The Washington Post

Drone fears unite conservative Va. delegate, ACLU

Virginia has drones to thank for a new political odd couple: Del. Todd C. Gilbert (R-Shenandoah), one of the most conservative members of the Virginia House, and the ACLU of Virginia.

Del. Todd Gilbert (R-Shenandoah) speaks on the floor of the House in February. (Steve Helber/AP)

Gilbert and the ACLU have more often butted heads — most recently over a Gilbert-sponsored bill allowing state-funded private adoption agencies to turn away prospective parents if they objected to their sexual orientation or religion. Gilbert promoted the “conscience clause,” which became law this year, as a win for religious liberty. The ACLU saw it as anti-gay bigotry.

But there they were, issuing a joint news release Thursday.

“Both the ACLU and I believe, as do many Virginians across the political spectrum, that the use of drones by police and other government agencies should be strictly controlled by state laws that protect the privacy and civil rights of all Virginia residents,” Gilbert said in the release. “I will be introducing legislation in the 2013 General Assembly Session to i) prohibit the use of drones by law enforcement unless a warrant has been issued; ii) require that policies and procedures for the use of drones be adopted by legislative bodies in open meetings; iii) provide for public monitoring and accountability; and iv) mandate that pictures of individuals acquired by drones be destroyed unless they are part of an authorized investigation.”

So when was the last time Gilbert and the civil rights group were on the same page? Claire Gastanaga, the ACLU’s executive director, laughed out loud at the question.

“Todd and I are friends,” she said. “We don’t always see completely eye to eye on things, but on this we are in absolute perfect harmony.”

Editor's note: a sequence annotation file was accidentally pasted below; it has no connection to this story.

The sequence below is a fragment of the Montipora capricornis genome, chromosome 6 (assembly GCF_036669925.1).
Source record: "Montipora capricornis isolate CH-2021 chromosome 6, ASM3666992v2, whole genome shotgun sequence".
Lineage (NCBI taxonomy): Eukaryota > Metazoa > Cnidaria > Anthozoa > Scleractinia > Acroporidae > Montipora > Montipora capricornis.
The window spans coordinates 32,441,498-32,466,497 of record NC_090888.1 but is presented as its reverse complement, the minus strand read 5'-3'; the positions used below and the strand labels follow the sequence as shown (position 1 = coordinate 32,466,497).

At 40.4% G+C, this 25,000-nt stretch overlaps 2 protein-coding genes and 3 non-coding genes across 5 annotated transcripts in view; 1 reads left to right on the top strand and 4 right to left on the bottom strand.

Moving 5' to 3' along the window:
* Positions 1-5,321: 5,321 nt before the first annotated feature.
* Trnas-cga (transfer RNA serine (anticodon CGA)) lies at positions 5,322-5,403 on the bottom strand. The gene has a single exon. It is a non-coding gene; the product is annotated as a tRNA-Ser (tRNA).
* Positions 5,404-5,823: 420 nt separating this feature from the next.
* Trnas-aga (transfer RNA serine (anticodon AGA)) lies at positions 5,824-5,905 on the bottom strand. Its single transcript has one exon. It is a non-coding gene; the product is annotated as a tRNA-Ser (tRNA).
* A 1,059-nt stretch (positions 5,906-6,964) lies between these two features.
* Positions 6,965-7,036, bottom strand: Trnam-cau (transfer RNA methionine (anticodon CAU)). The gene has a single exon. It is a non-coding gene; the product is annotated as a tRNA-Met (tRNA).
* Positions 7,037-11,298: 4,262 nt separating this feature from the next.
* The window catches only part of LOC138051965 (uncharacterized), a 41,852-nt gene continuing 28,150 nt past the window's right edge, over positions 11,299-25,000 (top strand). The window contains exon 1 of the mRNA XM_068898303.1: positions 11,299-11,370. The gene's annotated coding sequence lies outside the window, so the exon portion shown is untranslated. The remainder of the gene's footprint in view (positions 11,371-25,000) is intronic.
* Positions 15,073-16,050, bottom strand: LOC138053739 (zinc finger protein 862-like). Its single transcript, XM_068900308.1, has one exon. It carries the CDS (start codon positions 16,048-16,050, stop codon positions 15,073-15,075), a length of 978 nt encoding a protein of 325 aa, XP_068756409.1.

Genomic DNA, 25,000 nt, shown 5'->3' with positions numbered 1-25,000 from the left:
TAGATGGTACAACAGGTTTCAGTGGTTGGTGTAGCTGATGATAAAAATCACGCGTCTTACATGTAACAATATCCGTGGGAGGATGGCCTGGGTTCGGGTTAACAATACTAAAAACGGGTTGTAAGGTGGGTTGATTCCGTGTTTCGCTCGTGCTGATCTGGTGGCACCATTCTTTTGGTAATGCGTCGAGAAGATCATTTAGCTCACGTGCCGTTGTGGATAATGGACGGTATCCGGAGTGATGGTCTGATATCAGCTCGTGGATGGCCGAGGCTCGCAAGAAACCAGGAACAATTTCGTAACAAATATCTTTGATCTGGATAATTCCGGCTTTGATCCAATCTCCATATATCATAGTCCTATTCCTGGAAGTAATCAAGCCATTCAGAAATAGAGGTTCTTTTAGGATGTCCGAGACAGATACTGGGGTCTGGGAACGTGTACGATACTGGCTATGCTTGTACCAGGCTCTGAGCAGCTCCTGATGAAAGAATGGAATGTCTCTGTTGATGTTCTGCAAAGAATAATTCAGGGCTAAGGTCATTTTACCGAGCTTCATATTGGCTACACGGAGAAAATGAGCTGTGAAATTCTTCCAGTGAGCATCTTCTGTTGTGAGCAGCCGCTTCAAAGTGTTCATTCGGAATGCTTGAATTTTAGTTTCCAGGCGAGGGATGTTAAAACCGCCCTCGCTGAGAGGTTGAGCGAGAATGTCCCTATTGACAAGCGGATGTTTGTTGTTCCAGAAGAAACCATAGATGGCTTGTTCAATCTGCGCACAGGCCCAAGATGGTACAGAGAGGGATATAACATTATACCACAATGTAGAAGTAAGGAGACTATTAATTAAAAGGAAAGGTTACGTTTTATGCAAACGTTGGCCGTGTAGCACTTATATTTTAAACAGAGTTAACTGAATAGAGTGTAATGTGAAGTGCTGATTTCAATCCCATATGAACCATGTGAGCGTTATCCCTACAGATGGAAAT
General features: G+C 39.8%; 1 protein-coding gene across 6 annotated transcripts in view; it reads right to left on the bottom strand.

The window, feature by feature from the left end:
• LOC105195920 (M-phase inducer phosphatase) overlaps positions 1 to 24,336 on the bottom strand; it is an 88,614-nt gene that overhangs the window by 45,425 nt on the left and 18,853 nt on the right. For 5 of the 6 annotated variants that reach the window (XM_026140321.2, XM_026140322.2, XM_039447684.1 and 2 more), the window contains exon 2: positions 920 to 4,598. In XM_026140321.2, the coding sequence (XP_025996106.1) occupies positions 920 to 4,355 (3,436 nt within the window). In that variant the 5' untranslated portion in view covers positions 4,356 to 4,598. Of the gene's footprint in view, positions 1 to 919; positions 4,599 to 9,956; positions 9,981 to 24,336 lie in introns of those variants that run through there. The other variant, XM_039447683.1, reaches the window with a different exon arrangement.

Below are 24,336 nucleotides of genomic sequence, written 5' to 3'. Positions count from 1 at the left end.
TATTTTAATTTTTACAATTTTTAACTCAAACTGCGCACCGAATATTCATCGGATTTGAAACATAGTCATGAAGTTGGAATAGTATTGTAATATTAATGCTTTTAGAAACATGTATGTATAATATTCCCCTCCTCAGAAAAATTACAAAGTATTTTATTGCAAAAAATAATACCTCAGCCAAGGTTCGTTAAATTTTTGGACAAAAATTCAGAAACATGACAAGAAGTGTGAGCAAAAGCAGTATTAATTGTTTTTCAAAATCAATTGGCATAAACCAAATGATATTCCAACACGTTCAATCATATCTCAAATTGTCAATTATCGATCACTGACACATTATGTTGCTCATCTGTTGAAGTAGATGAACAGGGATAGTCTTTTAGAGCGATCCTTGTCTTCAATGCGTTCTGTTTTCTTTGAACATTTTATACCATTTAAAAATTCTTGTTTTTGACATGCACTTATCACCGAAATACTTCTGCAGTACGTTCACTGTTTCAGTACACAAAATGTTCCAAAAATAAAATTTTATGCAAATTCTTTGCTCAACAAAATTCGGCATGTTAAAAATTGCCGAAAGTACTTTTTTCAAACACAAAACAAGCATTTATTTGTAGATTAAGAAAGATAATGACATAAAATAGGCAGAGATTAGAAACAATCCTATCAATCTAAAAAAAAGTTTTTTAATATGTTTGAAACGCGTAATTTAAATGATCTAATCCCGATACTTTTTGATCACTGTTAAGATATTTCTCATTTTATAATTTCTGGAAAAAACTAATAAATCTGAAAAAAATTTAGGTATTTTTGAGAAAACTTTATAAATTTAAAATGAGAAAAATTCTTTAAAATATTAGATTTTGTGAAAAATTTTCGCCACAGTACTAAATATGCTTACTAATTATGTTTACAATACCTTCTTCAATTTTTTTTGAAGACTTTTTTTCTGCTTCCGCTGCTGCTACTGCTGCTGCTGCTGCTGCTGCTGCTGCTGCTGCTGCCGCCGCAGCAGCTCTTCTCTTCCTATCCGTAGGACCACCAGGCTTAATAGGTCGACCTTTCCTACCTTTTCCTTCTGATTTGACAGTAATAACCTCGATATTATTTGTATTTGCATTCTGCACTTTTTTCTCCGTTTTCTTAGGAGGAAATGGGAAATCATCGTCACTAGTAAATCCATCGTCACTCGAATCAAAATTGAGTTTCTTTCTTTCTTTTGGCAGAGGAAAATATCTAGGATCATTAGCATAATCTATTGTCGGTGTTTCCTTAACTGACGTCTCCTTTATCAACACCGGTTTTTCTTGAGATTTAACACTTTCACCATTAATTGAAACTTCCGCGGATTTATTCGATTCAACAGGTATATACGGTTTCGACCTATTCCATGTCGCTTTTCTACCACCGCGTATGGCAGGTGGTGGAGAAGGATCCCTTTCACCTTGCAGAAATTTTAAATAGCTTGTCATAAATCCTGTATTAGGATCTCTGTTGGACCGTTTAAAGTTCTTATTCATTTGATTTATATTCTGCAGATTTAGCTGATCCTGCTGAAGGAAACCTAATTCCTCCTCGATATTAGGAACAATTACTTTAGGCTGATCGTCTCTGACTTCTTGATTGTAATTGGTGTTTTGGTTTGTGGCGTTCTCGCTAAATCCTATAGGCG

The civil rights group typically finds more allies on the left when it comes to issues of personal liberty, but it can find common ground with conservatives on matters of government intrusion.

“We probably agree on more things than you would think, but this is our first foray into legislation together,” Gilbert said. “I think on an issue like this, you’re going to see the ACLU and Tea Party conservatives in lockstep. Civil rights and civil liberties cross preconceived notions of ideological boundaries.”

Gov. Robert F. McDonnell (R) took flak from both the left and right when he gave police drones his off-the-cuff endorsement on a call-in radio show in May. Deploying the craft normally used in overseas wars for stateside law enforcement purposes would be “great,” McDonnell said in response to a caller’s question, and “absolutely the right thing to do.”

His comments seemed to put McDonnell in line with the police chiefs of Fairfax County and the District, who had endorsed the idea of deploying drones for such things as traffic control and surveillance. McDonnell’s office later stressed that there were no immediate plans to put drones into the hands of police.

“It was an unguarded moment,” Gilbert said, “but I don’t think the governor would disagree with the notion of any use [of drones] by law enforcement being consistent with Constitutional principles.”

Laura Vozzella covers Virginia politics for The Washington Post.



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